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CNN meets the scientists finding solutions to the challenges facing our oceans

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ABU DHABI: In a new series Bold Pursuits, CNN’s Christina Macfarlane visits Abu Dhabi to see how technology is being utilised in innovative ways to tackle the environmental challenges the world is facing and how the solutions being created could lead to a sustainable future for generations to come.

The first episode looks at four challenges facing the world’s oceans: from the effects of CO2 and desalination to the dangers of microplastics and overfishing.

At a mangrove sanctuary on the outskirts of Abu Dhabi, Macfarlane meets Kemal Celik, Assistant Professor of Civil and Urban Engineering at NYU Abu Dhabi. Celik is investigating new and innovative ways to make cement, a key component for the construction industry and a major environmental polluter. “We need to decarbonise the cement industry because it’s responsible for 8% of the human made CO2 emissions,” he says.

The salty water of the mangrove sanctuary goes through a process of desalination to make it drinkable. The leftover salt, called brine, is not environmentally friendly. However, Celik has been able to take the waste product and use it to create carbon-free cement alternatives. He explains, “What we are doing is using this reject brine from the desalination plant and applying very simple chemistry. We are adding cost-efficient chemicals, adding mixture, and then do stirring process and centrifugation, which means we are separating the solid to the liquid and using this solid part to make a cement.”

Many experts see the oceans as holding the key to achieving ambitious carbon neutral targets. At the University of California Los Angeles (UCLA), carbon capture technology is being used as a cutting-edge climate breakthrough. Dante Simonetti, Associate Professor, Institute for Carbon Management at UCLA speaks about the benefits, “The ocean stores approximately 150 times more carbon dioxide than the atmosphere. Our process removes carbon dioxide from the atmosphere by leveraging the power of the ocean, to naturally absorb carbon dioxide from the air.”

Simonetti describes how the process involves sea water being pumped in from the ocean, where it’s subjected to an electrical charge. Through chemical reactions the COand water are separated. The CO2 now trapped in solid form is pumped back into the ocean and stored on the sea floor, and the water, which no longer has carbon dioxide, is sent back to the ocean too where it is ready to absorb more CO2 from the atmosphere, “We’re simply returning back to the ocean everything that was naturally in the ocean beforehand, but just in a form where it’s more permanently used, sequestered.”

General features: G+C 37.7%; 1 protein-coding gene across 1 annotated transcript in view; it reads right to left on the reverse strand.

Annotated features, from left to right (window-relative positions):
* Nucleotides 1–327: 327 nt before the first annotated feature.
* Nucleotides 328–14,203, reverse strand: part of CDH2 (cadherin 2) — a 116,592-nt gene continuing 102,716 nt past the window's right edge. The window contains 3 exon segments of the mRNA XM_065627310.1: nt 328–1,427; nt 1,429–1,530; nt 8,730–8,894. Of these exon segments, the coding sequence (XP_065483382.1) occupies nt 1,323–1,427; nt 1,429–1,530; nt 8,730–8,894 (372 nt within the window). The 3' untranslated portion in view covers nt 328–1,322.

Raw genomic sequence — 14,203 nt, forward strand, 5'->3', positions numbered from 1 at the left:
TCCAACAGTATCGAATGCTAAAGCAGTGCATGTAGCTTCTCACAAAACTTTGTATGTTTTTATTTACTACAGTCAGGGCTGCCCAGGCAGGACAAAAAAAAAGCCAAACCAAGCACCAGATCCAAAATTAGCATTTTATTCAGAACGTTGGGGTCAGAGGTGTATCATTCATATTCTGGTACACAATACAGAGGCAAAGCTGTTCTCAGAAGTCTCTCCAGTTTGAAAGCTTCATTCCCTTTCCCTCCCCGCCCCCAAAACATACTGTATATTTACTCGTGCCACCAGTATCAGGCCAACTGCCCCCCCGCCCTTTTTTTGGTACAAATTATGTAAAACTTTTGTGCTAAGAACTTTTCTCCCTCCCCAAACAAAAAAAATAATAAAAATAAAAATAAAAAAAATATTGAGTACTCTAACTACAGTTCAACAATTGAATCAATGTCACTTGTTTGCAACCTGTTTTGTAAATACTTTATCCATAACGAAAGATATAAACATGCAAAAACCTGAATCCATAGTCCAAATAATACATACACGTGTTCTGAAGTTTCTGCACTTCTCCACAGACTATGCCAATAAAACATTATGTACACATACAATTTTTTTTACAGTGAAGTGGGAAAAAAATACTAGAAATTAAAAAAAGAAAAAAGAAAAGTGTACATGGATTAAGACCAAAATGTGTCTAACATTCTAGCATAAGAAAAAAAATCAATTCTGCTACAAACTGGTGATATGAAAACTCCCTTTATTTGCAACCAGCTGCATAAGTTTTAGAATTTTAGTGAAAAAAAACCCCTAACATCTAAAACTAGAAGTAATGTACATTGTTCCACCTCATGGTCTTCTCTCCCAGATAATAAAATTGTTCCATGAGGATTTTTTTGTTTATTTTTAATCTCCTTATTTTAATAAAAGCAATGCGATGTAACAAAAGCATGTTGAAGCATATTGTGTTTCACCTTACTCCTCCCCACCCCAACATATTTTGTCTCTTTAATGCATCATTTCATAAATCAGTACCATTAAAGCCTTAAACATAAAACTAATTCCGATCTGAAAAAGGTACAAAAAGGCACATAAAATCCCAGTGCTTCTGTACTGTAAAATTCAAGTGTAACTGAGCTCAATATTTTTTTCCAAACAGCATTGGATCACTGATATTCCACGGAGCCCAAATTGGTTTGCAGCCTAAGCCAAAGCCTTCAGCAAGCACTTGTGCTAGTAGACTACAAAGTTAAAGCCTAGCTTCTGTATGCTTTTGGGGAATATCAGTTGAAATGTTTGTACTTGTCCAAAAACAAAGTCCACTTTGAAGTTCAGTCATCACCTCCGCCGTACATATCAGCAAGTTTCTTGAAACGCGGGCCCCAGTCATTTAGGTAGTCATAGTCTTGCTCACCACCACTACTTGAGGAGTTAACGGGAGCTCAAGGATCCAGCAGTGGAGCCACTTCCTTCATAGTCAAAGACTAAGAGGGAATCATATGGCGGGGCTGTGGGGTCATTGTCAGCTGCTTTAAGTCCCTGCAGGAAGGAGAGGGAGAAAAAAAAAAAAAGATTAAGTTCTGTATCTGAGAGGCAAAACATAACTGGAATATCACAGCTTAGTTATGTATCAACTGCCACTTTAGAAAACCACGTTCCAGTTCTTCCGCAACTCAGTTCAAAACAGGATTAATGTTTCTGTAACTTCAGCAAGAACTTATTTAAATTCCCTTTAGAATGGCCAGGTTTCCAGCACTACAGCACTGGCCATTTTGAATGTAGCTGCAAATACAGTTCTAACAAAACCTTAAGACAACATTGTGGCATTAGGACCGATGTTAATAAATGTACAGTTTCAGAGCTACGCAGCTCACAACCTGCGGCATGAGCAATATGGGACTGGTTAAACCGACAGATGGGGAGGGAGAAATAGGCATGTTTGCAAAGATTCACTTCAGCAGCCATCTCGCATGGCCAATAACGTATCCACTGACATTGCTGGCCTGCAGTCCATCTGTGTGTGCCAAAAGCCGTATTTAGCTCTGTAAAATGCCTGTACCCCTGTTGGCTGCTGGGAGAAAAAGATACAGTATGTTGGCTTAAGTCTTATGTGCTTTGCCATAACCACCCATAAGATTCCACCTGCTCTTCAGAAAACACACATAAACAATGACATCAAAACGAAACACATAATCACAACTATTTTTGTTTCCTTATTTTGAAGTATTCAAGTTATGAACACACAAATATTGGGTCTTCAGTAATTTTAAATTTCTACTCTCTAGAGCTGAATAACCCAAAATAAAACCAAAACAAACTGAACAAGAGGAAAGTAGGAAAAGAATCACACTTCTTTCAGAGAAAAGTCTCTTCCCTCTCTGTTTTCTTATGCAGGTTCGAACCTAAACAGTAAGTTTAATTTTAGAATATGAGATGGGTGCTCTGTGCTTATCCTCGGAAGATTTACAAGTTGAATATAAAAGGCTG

Another challenge facing the oceans is the increase of plastic litter which over time is broken down into microplastics causing pollution and harming marine life. Sustainable clothing manufacturer DGrade are hoping to help solve this problem. Rebecca Rich, Head of Corporate Social Responsibility at DGrade, talks about their process, “What we do is take this usually fairly dirty plastic. Once it goes through the cold washing process, it then is shredded into these flakes. Then it comes out and we can use this to make our green spun yarn to make a T-shirt, for example. But we also supply it to local packaging manufacturers so they can create recycled packaging.”

Scientists in New York City are also experimenting with innovative ways to make more sustainable types of clothing. At NYC Columbia University, CNN meets Theanne Schiros, Co-Founder & Chief Science Officer at Werewool, who is creating biodegradable textile fibres that have the same properties as synthetic materials like spandex and polyester. Schiros speaks about why the fashion industry needs to act on sustainability, “The fashion industry is one of the most polluting and environmentally destructive industries globally. 10% of carbon emissions, 35% of microplastics pollution. Dyes and finishes are the second leading source of global wastewater. Over 90% of the 150 billion pieces of clothing made every year go to landfills and leach toxic chemicals that go into our groundwater.”

Finally, Macfarlane explores how date palm pits are being used to help the problem of overfishing. The pits are a leftover by-product that normally wouldn’t be used. Erin Lim, Associate Professor, Faculty of Health Sciences, Higher Colleges of Technology, has been experimenting with the product, adding it to fish feed. She says that this can be used to enhance the growth of fish, potentially leading to a reduction in the number of wild fish needing to be caught. Lim talks about how the team also believe that the date seed could provide a natural antibiotic in the fight against diseases in fish, “I’m a believer that mother nature sometimes would have solutions for us that have yet to be mined. We’ve found very good antimicrobial activity against common fish pathogens.”

Sources: Shehla Momin of Houbara Communications

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